Regulators, legislators scrutinize shales, fracs
Legislative and regulatory officials on three continents are racheting up their scrutiny of licensing and permitting for shale oil and gas projects that involve hydraulic fracturing.
By OGJ editors
HOUSTON, Apr. 22--Legislative and regulatory officials on three continents are racheting up their scrutiny of licensing and permitting for shale oil and gas projects that involve hydraulic fracturing.
France appears close to a moratorium on permitting and suspending permits already issued. South Africa’s cabinet has backed a Department of Mineral Resources decision to prohibit shale gas drilling in the Karoo region.
In North America, several shale gas wells have been drilled in the St. Lawrence Lowlands, and the Quebec government is working on an environmental evaluation of shale gas drilling.
Authorities have yet to enact regulations on fracturing in Idaho because the state has no hydrocarbon production and little drilling at that. But gas production from several vertical wells could start later this year near Boise, and the Idaho Department of Lands may develop regulations soon.
In Pennsylvania, several thousand gallons of frac fluid leaked from a Chesapeake Energy Corp. well in Bradford County during a Marcellus shale frac job. Early reports attributed the incident to a near-surface casing leak. Chesapeake said no injuries were reported.
France applies brakes
France’s National Assembly voted May 10 in favor of banning shale oil and gas exploration and development in France seems a certainty.
Prime Minister Francois Fillon told the National Assembly he would back the relevant draft law submitted by the majority party to annul the authorizations already awarded for shale exploration as he put it “in unsatisfactory conditions, with not enough consultation and information.”
The Socialist opposition party has submitted similar draft legislation, as has former Energy Minister Jean-Louis Borloo, who has backtracked on the shale gas permits he had granted in March 2010 to Total, GDF Suez, and Schuepbach Energy in southeastern France (OGJ, May 10, 2010, p. 33).
A government moratorium on gas and oil shale exploration had been instituted through June 2011, and permit holders had agreed to suspend work until two commissions set up to assess environmental affects issued decisions.
Fillon said he had extended this “scientific research mission for there was no question of shutting the door on technological progress which could make it possible to access new energy resources in the future.”
Shale oil and gas exploration face strong public opposition, and the draft legislation to be discussed is based on the “precautionary principle,” included in France’s constitution, to obtain a ban on unconventional oil and gas exploration and production and to abrogate permits.
The latter step, if passed, will give rise to a complex legal situation. Accordingly, draft legislation was hastily prepared to introduce in the mining code new public consultation procedures before the award of research licenses.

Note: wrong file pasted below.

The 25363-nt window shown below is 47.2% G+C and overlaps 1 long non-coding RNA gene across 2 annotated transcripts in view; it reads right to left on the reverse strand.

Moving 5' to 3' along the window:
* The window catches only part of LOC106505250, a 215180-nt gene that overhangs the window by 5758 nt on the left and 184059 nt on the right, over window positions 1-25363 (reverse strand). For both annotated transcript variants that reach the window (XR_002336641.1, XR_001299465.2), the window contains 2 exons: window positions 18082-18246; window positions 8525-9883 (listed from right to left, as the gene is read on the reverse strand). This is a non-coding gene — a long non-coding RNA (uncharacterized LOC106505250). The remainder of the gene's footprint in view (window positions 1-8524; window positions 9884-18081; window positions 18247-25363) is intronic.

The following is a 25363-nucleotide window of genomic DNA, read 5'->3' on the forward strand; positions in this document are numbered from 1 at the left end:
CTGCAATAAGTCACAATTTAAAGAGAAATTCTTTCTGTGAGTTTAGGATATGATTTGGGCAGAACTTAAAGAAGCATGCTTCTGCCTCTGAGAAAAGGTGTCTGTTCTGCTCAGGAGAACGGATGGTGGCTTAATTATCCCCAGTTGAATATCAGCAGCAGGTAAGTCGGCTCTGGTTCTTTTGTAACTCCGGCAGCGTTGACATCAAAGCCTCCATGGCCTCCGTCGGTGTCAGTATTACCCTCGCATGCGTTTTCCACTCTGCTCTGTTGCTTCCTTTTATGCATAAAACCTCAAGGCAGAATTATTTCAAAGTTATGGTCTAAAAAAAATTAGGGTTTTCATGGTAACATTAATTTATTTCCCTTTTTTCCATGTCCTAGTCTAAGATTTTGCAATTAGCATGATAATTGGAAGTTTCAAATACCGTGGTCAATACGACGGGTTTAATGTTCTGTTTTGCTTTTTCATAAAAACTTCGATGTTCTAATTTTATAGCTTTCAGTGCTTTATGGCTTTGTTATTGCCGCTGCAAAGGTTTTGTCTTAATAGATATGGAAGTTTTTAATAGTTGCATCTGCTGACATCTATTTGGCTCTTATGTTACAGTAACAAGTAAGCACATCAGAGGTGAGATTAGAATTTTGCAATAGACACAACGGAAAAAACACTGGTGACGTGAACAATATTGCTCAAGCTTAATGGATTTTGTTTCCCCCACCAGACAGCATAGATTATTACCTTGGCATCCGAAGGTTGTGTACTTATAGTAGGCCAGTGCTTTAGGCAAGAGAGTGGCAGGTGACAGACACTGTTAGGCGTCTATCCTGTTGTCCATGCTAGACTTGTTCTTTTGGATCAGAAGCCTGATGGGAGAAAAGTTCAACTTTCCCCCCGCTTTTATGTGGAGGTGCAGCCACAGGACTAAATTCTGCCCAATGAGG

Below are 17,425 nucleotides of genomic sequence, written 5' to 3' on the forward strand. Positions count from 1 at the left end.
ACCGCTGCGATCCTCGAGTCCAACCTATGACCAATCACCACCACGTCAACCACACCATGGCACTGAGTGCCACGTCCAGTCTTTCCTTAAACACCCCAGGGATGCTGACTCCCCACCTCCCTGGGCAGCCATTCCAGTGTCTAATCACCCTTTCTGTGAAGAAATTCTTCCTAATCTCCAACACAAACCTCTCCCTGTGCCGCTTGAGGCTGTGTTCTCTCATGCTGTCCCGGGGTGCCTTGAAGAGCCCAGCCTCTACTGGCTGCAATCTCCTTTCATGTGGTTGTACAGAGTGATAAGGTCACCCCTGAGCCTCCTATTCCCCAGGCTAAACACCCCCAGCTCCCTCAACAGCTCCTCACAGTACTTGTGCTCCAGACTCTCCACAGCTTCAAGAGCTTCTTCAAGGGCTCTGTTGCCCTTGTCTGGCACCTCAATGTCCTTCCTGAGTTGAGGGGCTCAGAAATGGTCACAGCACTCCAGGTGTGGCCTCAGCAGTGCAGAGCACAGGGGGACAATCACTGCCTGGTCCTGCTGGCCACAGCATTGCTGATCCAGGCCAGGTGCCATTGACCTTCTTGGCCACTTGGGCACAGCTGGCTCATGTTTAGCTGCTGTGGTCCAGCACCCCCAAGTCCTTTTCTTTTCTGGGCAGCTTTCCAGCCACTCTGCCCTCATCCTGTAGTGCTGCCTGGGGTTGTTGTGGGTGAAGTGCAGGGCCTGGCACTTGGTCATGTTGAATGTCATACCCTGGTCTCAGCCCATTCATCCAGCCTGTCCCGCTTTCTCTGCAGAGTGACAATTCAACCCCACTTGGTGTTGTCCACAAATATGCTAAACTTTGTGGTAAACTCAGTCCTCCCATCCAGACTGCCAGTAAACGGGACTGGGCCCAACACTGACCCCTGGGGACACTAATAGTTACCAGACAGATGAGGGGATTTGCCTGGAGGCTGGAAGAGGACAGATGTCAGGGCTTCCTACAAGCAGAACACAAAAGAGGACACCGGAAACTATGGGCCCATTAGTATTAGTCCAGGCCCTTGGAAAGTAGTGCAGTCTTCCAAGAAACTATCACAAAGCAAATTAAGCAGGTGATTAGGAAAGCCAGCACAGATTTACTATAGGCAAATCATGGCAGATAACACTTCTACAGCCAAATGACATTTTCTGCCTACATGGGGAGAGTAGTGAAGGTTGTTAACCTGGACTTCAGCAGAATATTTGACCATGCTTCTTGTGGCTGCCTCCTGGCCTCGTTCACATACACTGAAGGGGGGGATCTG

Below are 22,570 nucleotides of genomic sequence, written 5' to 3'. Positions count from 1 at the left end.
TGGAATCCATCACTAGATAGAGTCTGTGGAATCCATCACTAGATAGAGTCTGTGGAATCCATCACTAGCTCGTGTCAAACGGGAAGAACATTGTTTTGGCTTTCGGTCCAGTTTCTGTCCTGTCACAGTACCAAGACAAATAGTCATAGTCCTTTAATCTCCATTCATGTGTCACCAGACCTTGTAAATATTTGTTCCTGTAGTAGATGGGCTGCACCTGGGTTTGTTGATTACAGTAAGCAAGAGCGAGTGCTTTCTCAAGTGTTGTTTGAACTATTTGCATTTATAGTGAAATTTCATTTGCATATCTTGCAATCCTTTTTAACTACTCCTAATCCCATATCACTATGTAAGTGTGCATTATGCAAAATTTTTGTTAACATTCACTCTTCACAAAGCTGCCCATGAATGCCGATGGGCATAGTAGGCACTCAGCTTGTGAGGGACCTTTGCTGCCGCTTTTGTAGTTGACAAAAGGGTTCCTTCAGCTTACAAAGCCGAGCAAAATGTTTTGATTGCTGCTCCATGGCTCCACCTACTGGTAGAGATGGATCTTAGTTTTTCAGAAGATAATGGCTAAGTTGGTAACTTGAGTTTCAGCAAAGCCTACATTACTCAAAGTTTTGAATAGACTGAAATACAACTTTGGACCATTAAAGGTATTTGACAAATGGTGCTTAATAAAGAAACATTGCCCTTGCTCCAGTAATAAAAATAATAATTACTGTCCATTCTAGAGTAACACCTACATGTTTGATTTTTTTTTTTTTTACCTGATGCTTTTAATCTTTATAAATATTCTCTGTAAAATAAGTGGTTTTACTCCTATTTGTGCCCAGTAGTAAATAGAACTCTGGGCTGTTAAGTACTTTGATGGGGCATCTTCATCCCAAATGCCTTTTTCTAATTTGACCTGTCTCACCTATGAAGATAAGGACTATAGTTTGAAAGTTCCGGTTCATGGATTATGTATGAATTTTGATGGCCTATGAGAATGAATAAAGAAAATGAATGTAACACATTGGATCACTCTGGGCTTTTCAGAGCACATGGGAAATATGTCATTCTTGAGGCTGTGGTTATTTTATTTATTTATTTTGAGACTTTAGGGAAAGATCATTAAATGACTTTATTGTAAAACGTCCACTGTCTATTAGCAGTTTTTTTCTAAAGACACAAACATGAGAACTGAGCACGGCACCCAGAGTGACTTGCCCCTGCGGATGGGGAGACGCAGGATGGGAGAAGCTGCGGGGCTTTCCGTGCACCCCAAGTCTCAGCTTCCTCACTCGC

Meanwhile, both the petroleum engineers association and the Drillers’ Association have been trying to persuade the deputies that shale technologies are not harmful if properly handled, while Total Chairman and CEO Christophe de Margerie has expressed irritation at the “noise” around shale before drilling even began.
The Hess Oil-Toreador partnership has insisted that it has always taken care of the environment and that its shale oil Chateau-Thierry permit in the Paris basin would be no exception.
Toreador issued an Apr. 21 statement saying it looks forward to discussion of unconventional exploration that is scheduled for parliamentary debate on May 10.
Craig McKenzie, Toreador president and chief executive officer, said the oil company will continue to interact with government agencies and communitiies where it works. "We welcome the intention to allow regulated and supervised unconventional exploration," he said.
In this context, OGJ has been told that the European Union is commissioning its own study into whether the EU legal framework sufficiently covers environmental protection with regard to unconventional gas sources. That review will not focus on the technology used, but on whether further initiatives are needed to ensure that potential exploitation complies with EU environmental standards.
No drilling has occurred in South Africa’s Karoo shales, but several companies have been granted technical cooperation permits and Royal Dutch Shell has sought permission to drill (OGJ Online, July 19, 2010).
South Africa’s minerals department imposed the moratorium in order to study the environmental implications of hydraulic fracturing.
Quebec’s Bureau d’audiences publiques sur l’environnement (BAPE), after 6 months of study, concluded more information is needed to make informed decisions about the development of shale gas. Quebec Environment Minister Pierre Arcand released the BAPE report in March.
Arcand also said no new drilling would be allowed for shale gas without local approval. He said hydraulic fracturing only would be allowed for scientific research purposes for now because knowledge about fracing is “extremely limited.”
“There will be no compromise on health and the environment,” Arcand said of fracing. “It will be done correctly or not at all.”
The Quebec Oil and Gas Association said it generally welcomed the BAPE report and the government’s response.